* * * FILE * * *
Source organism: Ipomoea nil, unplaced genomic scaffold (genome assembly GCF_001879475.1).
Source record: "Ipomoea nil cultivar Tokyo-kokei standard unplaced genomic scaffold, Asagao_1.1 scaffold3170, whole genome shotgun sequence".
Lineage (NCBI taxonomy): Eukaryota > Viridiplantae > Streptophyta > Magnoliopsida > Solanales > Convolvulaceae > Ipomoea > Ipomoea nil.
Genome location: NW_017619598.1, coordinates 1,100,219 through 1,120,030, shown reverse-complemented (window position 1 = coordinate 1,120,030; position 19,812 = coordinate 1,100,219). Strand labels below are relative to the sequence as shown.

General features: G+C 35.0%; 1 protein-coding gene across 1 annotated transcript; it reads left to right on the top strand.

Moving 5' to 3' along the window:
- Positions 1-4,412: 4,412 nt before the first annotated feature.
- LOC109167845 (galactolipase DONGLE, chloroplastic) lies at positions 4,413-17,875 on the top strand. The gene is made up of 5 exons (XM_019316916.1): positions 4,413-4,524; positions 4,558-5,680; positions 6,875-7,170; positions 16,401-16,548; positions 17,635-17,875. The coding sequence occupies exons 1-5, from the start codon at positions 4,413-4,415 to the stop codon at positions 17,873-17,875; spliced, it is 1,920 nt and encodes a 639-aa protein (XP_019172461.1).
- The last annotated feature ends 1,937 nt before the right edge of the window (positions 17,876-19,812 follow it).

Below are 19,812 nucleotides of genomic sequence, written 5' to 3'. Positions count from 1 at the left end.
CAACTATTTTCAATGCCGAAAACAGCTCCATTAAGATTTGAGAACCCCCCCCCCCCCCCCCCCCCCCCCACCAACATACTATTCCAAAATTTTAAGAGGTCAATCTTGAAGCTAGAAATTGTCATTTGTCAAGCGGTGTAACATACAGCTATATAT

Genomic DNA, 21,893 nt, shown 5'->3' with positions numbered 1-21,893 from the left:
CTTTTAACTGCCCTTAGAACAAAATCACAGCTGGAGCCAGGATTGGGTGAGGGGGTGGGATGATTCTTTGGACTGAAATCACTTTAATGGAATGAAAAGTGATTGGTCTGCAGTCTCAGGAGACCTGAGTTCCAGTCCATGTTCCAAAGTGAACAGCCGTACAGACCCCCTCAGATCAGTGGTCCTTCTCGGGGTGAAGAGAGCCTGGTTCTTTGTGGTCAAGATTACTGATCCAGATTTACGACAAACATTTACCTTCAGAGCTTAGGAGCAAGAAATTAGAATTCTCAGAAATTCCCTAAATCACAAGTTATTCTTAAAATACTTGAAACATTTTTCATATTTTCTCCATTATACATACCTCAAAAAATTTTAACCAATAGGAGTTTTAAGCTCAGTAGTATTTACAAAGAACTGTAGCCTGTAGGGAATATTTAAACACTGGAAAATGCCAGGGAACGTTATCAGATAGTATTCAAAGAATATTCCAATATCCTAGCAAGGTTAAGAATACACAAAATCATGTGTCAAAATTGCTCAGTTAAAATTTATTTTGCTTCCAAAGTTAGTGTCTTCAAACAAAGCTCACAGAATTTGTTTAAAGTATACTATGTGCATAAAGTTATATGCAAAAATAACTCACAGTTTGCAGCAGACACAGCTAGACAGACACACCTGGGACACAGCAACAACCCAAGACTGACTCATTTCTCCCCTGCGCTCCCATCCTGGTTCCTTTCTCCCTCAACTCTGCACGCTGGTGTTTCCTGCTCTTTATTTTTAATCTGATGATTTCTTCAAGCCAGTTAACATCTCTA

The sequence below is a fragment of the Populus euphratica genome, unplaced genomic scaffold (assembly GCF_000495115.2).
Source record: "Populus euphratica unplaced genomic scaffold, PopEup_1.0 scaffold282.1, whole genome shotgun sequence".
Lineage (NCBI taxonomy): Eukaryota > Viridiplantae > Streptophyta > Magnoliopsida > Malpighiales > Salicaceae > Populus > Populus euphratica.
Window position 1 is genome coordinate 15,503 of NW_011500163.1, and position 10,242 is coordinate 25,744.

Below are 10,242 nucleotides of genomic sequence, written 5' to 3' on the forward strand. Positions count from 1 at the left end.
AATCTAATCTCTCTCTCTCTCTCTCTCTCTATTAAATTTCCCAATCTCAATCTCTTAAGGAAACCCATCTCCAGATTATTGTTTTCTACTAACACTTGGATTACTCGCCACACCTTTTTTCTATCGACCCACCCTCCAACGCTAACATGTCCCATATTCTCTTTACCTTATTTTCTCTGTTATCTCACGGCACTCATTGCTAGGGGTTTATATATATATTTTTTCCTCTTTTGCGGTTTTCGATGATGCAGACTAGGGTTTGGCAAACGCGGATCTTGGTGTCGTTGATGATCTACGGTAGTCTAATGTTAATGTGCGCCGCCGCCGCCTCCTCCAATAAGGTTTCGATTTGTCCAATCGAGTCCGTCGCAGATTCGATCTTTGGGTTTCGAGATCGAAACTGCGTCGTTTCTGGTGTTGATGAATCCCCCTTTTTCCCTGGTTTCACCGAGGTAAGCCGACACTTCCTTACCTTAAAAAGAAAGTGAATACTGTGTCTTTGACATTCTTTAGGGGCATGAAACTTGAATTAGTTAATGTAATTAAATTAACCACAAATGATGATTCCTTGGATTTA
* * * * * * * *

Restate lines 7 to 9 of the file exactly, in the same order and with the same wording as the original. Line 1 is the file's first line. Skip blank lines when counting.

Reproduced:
- Positions 1-4,412: 4,412 nt before the first annotated feature.
- LOC109167845 (galactolipase DONGLE, chloroplastic) lies at positions 4,413-17,875 on the top strand. The gene is made up of 5 exons (XM_019316916.1): positions 4,413-4,524; positions 4,558-5,680; positions 6,875-7,170; positions 16,401-16,548; positions 17,635-17,875. The coding sequence occupies exons 1-5, from the start codon at positions 4,413-4,415 to the stop codon at positions 17,873-17,875; spliced, it is 1,920 nt and encodes a 639-aa protein (XP_019172461.1).
- The last annotated feature ends 1,937 nt before the right edge of the window (positions 17,876-19,812 follow it).